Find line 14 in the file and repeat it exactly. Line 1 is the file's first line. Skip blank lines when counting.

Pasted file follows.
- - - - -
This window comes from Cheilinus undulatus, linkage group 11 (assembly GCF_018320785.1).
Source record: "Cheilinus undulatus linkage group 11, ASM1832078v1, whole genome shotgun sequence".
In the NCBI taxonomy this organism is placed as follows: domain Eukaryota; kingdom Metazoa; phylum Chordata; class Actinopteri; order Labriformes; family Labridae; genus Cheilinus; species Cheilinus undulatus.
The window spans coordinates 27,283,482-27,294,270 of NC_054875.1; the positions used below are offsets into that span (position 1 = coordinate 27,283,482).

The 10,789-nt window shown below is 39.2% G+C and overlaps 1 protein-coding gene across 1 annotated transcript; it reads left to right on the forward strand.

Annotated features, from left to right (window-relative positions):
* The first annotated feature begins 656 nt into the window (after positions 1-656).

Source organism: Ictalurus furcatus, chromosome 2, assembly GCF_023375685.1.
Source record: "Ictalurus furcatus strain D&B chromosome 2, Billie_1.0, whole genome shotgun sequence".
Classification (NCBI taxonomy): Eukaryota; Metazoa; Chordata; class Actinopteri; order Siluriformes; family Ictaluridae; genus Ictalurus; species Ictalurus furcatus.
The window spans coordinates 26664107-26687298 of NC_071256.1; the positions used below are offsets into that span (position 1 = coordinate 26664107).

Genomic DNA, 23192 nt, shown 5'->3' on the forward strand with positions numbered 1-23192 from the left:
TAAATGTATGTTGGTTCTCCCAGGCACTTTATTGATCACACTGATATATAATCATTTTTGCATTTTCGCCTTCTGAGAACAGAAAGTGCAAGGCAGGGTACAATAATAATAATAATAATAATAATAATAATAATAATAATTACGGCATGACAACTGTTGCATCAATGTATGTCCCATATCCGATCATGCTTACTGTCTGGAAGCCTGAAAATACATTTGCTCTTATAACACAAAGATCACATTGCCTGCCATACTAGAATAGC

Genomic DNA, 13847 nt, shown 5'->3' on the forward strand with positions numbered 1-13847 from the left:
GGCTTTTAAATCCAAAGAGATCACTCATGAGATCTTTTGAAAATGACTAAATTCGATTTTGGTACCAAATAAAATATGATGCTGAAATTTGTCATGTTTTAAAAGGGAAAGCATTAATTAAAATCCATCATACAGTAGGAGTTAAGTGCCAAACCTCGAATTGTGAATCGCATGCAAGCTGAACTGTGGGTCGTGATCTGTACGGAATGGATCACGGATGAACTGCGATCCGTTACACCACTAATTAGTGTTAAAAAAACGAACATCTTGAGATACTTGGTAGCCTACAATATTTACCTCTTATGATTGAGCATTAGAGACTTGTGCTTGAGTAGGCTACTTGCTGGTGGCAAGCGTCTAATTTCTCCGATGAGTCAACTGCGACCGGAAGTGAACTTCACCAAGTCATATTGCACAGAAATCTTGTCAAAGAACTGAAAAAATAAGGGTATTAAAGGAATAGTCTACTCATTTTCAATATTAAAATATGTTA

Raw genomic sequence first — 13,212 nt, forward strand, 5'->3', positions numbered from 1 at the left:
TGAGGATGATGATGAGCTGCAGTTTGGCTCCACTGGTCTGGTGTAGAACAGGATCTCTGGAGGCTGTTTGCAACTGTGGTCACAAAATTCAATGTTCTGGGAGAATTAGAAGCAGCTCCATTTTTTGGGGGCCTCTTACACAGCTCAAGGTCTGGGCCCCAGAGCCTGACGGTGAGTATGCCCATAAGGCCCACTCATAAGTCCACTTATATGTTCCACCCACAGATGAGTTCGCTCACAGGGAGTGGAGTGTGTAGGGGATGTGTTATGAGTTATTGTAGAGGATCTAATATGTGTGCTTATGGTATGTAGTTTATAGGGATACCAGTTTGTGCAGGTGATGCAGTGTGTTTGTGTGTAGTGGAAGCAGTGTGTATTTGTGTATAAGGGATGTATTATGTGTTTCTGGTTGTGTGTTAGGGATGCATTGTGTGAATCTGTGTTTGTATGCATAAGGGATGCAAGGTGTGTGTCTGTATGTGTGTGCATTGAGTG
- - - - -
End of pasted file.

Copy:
Genomic DNA, 13847 nt, shown 5'->3' on the forward strand with positions numbered 1-13847 from the left: